Saturday, 1 November 2008

Week 9

I mentioned earlier that I would seek help for persuading the boys to join the gemeinde youth choir, which they have been very reluctant to do. So I contacted an old friend who is head of a music department at a prestigious public school in England. I sang in a choir directed by him for 10 years and also worked closely with him on the choir committee, and I know that his powers of persuading people to do things they are unconfident with are superb.

His answer ?

“Blackmail. Works a treat with teenagers”.

Ah, I thought there might be more to it than that, but obviously not. So, with this in mind, I have persuaded them to try the youth choir until Easter, with the promise of the colours of their choice in their new bedroom. Luckily they’re not at the teenage-everything-completely-black stage yet, so we settle on blue and red, with two walls in white as well to tone it down (it’s now finished and looks absolutely vile, but they are thrilled with it.)

Tuesday sees the first of their choir rehearsals. I am not remotely surprised when they both come home absolutely full of it, having thoroughly enjoyed themselves. See, Mother always knows best.

Kanton Zurich are having a fitness drive for children based on studies done at the University (or possibly ETH, sorry, can’t remember) and so Monday is Fitness for Kids day. They both come home with an information booklet aimed at increasing awareness of the need for exercise and eating and drinking healthily, and also a food diary that they have to fill in for the next few weeks. Yikes. Better get our 5-a-day up to scratch.

OH is the USA this week, and there are 3-4 letters from school which I’m struggling with, to be honest, but I don’t think they require action as such, just an understanding of the fitness plan. One of the letters is about Hallowe’en, and reminding parents to make sure their children aren’t unruly and delinquent on Friday night if they are out trick or treating. Having recently lived in a deprived part of north Manchester, where it wasn’t uncommon for us to wake up with a vomit splattered doorstep and broken glass all over our drive on Saturday and Sunday mornings, I can’t imagine anything less likely here. When I had gone out to rehearsal in Zurich the previous Friday night, the “yoof menace”, gathered to have a sneaky fag in the shadows of the Kindergarten up the road and drinking nothing stronger than Rivella, all said “Gruezi mitenand” very politely when I walked past. Startled at them being completely unintimidating, I had laughed inwardly to myself: how wonderful to live in a place where people of all ages greet everyone else with respect.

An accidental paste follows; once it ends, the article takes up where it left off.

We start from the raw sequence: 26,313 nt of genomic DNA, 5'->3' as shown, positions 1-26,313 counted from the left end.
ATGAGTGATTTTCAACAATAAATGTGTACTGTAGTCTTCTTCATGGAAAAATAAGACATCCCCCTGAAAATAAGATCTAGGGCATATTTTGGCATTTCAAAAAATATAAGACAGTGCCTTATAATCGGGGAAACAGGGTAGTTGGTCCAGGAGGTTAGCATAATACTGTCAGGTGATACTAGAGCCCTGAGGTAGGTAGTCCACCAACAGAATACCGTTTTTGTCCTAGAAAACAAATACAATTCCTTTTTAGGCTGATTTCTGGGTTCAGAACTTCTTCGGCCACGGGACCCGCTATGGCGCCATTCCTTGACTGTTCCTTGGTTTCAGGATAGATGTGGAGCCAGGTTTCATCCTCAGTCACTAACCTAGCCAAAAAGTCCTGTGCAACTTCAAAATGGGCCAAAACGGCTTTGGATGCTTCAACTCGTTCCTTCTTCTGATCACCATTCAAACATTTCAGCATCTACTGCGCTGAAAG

J comes home with a form I must sign to say that he had not handed in a test countersigned by me: the reason being, that he hadn’t understood that I had to sign it and then him hand it in. So I sign the test and the form with an apology that he had not understood the instructions; he later tells me that his teacher was fine about it. It sounds very fierce that parents have to sign a form to say that a piece of homework hasn’t been handed in, but it was a genuine misunderstanding on J’s part, and I do think that the teachers realise that instructions aren’t always understood completely.

Wednesday night it snows. Boy does it snow. Thursday we wake up with about 8” of snow outside, and the boys moan like hell about not being able to scoot to school – until they look outside and can barely contain themselves. I would like to "flip" this image so it's the right way up but I can't so sorry about your cricked neck.

They come home for lunch absolutely soaked and freezing cold, the entire school having had a massive snowball fight with the other school next door at morning break time. So massive a fight, in fact, that the gemeinde police had paid them all a visit…… J’s teacher tells them to come back after lunch with their ski gear, so they can play in the snow properly. Excellent ! You couldn’t do that in the UK without having to do a risk assessment first, by which time the snow would have melted and everyone would have given up and gone home.

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